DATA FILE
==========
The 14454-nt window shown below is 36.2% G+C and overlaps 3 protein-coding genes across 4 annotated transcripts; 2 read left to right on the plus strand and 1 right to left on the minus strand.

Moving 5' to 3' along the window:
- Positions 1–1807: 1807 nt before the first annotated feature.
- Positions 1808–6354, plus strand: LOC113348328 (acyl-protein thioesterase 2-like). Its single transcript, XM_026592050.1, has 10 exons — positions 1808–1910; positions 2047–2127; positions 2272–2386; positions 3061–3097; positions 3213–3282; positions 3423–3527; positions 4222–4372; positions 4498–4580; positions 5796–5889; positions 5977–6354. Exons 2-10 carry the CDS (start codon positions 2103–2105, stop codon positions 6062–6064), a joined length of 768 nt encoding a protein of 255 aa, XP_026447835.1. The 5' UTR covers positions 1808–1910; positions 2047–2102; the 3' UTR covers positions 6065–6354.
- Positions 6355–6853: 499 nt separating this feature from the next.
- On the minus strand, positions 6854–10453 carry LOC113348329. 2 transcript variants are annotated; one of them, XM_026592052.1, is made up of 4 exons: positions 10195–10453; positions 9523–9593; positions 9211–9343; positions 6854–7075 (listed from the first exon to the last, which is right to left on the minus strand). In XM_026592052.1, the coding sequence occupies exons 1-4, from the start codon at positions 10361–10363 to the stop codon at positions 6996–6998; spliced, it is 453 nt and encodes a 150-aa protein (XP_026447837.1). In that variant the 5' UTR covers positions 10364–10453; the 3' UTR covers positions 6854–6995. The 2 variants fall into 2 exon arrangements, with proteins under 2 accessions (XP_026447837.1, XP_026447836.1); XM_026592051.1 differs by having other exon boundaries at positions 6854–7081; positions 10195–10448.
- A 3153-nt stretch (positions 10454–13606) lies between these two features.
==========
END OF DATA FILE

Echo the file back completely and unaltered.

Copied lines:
The 14454-nt window shown below is 36.2% G+C and overlaps 3 protein-coding genes across 4 annotated transcripts; 2 read left to right on the plus strand and 1 right to left on the minus strand.

Moving 5' to 3' along the window:
- Positions 1–1807: 1807 nt before the first annotated feature.
- Positions 1808–6354, plus strand: LOC113348328 (acyl-protein thioesterase 2-like). Its single transcript, XM_026592050.1, has 10 exons — positions 1808–1910; positions 2047–2127; positions 2272–2386; positions 3061–3097; positions 3213–3282; positions 3423–3527; positions 4222–4372; positions 4498–4580; positions 5796–5889; positions 5977–6354. Exons 2-10 carry the CDS (start codon positions 2103–2105, stop codon positions 6062–6064), a joined length of 768 nt encoding a protein of 255 aa, XP_026447835.1. The 5' UTR covers positions 1808–1910; positions 2047–2102; the 3' UTR covers positions 6065–6354.
- Positions 6355–6853: 499 nt separating this feature from the next.
- On the minus strand, positions 6854–10453 carry LOC113348329. 2 transcript variants are annotated; one of them, XM_026592052.1, is made up of 4 exons: positions 10195–10453; positions 9523–9593; positions 9211–9343; positions 6854–7075 (listed from the first exon to the last, which is right to left on the minus strand). In XM_026592052.1, the coding sequence occupies exons 1-4, from the start codon at positions 10361–10363 to the stop codon at positions 6996–6998; spliced, it is 453 nt and encodes a 150-aa protein (XP_026447837.1). In that variant the 5' UTR covers positions 10364–10453; the 3' UTR covers positions 6854–6995. The 2 variants fall into 2 exon arrangements, with proteins under 2 accessions (XP_026447837.1, XP_026447836.1); XM_026592051.1 differs by having other exon boundaries at positions 6854–7081; positions 10195–10448.
- A 3153-nt stretch (positions 10454–13606) lies between these two features.